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Prosper in the Early Years: The Settle Home

Prosper in the Early Years: The Settle Home

Back in 2016, we began a section on the history of Prosper, written by the late Mr. Bill Hays, who served as our town historian and authored two books. As our town grows at an astronomical pace, we feel it essential to bring this historical section back in order to remind us of our roots. We’re starting off with the Settle family. This is an interesting story about one of the early settlers that arrived in the Prosper area in the 1870’s.

Before the Civil War there were not many families in the western part of Collin County. A few families had settled in the area but most of the settlement began after the Civil War. Nathan Chris (Chris) and John Settle were born in Kentucky. Chris was born May 14, 1857, and John was born January 31, 1855. Both of their parents died in 1870. A man by the name of John Allen then purchased the farm in Kentucky and had a brother named Billy Allen who had moved to Frisco, Texas. John and Chris wanted to come to Texas to live but had to convince their brother and sisters (there were a total of seven children in the family) to let them come to Texas at such an early age. They had an aunt and uncle that were coming to Texas from Kentucky and wanted to come with them. The couple’s name was Wesley Goodnight, who was kin to Charles Goodnight. Charles had settled in the panhandle of Texas and became well known for his ranches and cattle. The Wesley Goodnight’s were coming to Texas to settle in the Rock Hill area.

The family decided to let the two young teenagers travel to Texas via covered wagon. John wrote in one of his letters that is was a sad day when he left his three sisters, brother, grandmother and an aunt and uncle that he would never see again. They left Bowling Green, Kentucky and traveled to Memphis, Tennessee. From there they got on a steamboat and went five miles up the Mississippi River to land in Arkansas. They had two covered wagons and an extra horse. They travelled over very rough and muddy roads, forged many creeks and crossed on many ferryboats. They survived on fish and squirrel. They arrived in Little Rock, Arkansas and then the corner of Oklahoma, crossing the Red River into Texas near Dekalb. John saw his first Indian in Oklahoma just before he crossed the Red River. They came through Paris, Bonham, Honey Grove and then to McKinney. They came through McKinney and finally to the flats of Western Collin County. The prairie chickens were plentiful, and they would sit in their wagons and kill all they needed to eat. John and Chris stayed with their Uncle Offie Button who had come to Denton County earlier. They left Kentucky on September 23, 1871, and arrived in Collin County on November 15, 1871. John and Chris stayed with the Button family for a couple of years and worked for them on the farm. Chris said he made $160 the first year and $175 the second. With the money they had saved they purchased a Yolk of Oxen and then decided to purchase some land northwest of the current town of Prosper. Prosper hadn’t been settled yet, so here were these two young kids that were buying land without a house on it, or even roads leading to it. The Lakes of Prosper development is currently located on some of the Settle Land.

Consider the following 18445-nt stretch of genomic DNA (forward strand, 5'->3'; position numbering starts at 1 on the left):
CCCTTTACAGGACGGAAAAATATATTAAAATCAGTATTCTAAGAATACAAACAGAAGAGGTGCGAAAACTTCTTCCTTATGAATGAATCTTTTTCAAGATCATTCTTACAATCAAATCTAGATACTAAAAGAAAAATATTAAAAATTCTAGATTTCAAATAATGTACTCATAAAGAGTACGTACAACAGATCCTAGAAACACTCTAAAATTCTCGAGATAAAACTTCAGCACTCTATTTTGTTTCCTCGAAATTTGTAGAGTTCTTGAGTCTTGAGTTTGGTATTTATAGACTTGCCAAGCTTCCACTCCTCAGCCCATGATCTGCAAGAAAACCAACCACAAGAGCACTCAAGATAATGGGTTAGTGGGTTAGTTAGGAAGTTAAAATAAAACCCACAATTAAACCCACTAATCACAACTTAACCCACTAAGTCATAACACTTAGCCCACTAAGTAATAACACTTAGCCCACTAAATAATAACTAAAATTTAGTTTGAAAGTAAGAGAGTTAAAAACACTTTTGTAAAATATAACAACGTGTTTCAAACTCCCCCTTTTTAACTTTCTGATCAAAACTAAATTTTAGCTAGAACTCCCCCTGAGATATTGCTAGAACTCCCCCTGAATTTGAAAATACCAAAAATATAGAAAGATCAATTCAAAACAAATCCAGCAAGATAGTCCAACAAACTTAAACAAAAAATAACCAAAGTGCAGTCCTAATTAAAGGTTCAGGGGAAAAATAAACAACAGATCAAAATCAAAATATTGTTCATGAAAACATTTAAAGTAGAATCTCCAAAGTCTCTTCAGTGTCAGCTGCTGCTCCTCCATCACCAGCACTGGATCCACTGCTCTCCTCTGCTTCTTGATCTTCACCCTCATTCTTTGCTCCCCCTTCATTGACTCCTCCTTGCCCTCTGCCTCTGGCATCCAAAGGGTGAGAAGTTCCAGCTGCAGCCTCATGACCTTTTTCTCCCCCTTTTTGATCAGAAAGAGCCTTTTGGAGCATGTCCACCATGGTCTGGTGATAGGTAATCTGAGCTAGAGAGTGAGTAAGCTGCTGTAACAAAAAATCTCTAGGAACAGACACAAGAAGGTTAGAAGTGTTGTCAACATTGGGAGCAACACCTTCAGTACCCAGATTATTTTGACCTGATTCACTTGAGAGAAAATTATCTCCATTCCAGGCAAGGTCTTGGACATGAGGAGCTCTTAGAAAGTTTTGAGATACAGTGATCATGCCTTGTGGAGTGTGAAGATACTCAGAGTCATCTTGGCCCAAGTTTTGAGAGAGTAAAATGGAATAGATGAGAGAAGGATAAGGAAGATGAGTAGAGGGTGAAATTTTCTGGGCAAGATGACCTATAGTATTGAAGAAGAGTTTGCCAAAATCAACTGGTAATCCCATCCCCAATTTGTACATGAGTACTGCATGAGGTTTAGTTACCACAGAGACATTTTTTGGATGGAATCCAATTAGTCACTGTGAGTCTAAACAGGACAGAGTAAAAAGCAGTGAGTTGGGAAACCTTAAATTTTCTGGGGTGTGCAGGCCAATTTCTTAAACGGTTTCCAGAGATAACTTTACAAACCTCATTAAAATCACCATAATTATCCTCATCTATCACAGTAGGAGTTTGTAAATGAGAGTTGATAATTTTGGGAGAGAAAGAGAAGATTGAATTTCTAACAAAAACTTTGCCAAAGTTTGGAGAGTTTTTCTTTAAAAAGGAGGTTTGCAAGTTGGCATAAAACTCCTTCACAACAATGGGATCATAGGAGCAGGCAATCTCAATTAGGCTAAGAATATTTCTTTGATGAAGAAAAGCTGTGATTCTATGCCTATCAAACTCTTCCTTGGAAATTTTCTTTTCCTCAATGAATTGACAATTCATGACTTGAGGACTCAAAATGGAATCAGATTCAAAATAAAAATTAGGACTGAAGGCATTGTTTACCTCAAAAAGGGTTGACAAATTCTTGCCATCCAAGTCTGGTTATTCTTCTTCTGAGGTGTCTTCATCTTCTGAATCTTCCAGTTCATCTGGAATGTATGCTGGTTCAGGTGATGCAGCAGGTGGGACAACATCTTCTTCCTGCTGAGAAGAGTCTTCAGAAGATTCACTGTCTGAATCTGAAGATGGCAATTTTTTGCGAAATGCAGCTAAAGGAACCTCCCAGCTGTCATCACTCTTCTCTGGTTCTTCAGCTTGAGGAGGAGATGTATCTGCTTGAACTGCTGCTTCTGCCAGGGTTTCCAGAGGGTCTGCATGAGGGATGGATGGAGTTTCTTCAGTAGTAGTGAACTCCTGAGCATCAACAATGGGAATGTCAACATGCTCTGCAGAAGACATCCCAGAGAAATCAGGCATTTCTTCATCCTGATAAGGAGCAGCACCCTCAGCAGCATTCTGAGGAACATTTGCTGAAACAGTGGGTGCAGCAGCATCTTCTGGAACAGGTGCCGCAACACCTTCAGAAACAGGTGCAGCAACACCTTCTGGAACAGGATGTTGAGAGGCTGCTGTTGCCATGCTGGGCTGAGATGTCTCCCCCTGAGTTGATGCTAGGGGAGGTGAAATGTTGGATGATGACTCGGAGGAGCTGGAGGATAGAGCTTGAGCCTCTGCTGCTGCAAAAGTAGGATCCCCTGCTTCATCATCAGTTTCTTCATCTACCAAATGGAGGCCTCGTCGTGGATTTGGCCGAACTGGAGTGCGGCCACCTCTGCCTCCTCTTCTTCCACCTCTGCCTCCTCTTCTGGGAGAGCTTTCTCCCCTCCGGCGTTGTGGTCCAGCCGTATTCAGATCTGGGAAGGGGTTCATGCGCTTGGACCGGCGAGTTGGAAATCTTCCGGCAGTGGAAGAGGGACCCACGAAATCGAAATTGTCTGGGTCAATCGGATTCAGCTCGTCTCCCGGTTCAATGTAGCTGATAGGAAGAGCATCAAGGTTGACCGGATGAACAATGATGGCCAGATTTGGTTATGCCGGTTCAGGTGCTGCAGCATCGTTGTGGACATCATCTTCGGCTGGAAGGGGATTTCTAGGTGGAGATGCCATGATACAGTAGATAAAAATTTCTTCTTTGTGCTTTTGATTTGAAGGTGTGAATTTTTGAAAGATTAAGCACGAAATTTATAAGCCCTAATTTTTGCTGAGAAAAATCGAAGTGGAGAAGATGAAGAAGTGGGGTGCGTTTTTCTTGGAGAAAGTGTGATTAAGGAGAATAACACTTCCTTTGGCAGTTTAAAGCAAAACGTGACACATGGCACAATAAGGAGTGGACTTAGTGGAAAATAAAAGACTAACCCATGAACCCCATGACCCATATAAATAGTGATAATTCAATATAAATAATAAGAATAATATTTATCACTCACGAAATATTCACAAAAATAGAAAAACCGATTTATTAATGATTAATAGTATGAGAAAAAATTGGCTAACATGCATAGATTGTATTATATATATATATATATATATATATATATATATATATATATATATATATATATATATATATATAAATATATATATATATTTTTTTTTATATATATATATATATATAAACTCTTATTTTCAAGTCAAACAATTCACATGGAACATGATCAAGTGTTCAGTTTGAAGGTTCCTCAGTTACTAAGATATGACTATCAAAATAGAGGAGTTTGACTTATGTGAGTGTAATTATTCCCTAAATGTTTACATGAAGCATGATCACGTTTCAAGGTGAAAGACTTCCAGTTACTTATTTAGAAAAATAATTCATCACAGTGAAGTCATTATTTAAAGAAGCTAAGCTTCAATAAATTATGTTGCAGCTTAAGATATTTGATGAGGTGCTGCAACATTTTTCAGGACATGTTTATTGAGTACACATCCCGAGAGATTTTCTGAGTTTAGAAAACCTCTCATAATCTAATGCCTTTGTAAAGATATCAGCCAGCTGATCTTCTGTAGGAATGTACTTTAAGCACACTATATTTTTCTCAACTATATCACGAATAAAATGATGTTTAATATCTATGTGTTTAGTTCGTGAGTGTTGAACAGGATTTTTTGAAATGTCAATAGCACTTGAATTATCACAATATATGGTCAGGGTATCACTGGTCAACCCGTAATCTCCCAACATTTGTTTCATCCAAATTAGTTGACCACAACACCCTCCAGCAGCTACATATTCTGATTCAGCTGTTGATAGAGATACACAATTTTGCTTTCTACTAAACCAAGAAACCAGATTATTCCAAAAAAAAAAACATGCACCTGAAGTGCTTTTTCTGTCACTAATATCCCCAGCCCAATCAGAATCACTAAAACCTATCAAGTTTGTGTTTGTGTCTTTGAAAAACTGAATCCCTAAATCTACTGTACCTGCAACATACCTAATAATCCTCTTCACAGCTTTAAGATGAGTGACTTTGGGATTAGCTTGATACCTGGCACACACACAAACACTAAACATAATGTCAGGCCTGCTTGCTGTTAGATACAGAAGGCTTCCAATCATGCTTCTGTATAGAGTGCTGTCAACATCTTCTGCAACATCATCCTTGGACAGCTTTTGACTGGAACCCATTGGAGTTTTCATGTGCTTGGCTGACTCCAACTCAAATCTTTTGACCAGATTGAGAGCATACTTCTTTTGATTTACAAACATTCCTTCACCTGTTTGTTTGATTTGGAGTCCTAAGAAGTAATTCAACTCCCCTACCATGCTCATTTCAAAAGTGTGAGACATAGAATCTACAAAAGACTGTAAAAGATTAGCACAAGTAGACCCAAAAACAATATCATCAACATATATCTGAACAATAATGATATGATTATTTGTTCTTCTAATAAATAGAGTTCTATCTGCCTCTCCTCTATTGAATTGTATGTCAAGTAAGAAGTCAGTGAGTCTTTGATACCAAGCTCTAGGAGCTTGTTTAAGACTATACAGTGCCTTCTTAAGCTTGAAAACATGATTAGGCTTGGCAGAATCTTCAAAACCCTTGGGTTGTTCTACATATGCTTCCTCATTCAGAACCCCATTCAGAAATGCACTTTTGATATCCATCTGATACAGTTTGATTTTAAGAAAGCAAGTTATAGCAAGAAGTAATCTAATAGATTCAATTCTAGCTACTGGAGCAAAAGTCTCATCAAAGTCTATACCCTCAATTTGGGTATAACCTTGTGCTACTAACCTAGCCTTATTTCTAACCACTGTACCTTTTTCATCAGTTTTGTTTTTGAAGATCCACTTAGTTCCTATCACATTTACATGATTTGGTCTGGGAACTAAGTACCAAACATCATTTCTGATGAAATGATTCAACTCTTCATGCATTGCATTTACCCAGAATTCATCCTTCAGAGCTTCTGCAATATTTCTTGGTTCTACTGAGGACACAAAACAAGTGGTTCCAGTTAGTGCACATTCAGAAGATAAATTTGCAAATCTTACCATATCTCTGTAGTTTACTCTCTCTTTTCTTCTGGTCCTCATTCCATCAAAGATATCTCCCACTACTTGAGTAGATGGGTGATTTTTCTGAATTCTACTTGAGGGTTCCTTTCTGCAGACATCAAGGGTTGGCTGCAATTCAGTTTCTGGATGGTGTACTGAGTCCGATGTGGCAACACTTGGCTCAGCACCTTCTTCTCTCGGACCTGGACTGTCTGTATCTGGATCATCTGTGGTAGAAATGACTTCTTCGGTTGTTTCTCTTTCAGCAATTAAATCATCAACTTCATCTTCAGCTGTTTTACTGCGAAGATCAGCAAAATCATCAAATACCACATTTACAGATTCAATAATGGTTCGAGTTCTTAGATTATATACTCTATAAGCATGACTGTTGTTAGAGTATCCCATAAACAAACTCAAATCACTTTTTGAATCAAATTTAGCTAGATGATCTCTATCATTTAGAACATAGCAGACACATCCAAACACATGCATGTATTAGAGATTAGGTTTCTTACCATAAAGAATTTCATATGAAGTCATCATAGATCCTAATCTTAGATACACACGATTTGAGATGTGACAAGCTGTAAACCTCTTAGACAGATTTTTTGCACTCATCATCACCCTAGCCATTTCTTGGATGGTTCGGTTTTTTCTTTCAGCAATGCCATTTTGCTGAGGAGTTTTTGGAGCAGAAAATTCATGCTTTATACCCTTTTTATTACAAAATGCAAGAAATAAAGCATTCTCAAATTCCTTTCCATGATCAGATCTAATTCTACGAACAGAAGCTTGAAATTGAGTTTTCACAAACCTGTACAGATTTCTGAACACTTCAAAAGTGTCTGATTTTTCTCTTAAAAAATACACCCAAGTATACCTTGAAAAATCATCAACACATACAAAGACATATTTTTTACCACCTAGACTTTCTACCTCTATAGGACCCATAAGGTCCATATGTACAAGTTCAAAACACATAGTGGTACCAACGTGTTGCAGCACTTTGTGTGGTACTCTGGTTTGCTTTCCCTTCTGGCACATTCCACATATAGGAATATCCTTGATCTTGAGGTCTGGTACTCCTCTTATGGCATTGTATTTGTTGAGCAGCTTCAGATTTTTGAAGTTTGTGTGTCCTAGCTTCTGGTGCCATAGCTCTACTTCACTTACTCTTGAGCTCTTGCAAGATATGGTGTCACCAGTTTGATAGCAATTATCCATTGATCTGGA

John and Chris travelled 40 miles to Dallas in a wagon to get the lumber to build their house. They built only one room and lived in it for over a year. The stove was a small box. Chris said he had a pan and lid and put it inside the stove to bake bread. They sat on homemade stools and slept on straw mattresses and bedsteads that Chris made.

In 1879, John married Fina (Viney) Cline, so they had to add a 2nd room to the house. They received all their supplies from Jefferson, Texas and used Ox teams to pull the wagons. Jefferson was close to the Louisiana border and probably took at least a week to get there. They would take their cotton to Jefferson and bring back groceries and supplies. Jefferson was a port and boats would come up the river and deliver needed supplies. Chris said that some families had five or six yolk of oxen and drove them to Jefferson and back all through the spring and summer.

Mr. Howe had built a house near Chris and John Settle. They had no church so Mr. Howe let them use one room at his house to worship. This house is still standing today, just south of Prosper Trail on the west side of Coleman. It is known as the McElhannon House. The McElhannon’s had a mercantile store and a grocery store in Prosper. Before there was a Richland School Mr. Howe also let them use this room for a school. L.L. Naugle, who was living in Rock Hill at the time, preached his first sermon in this room. L.L. became a pastor in Rock Hill and when the Methodist Church moved to Prosper in 1902, he became the pastor. His brother, Benjamin Naugle, became postmaster of Prosper in 1896, while the Post Office was in Richland, and continued until 1942, for a total of 46 years. Chris became the superintendent of the Sunday School and continued for years.

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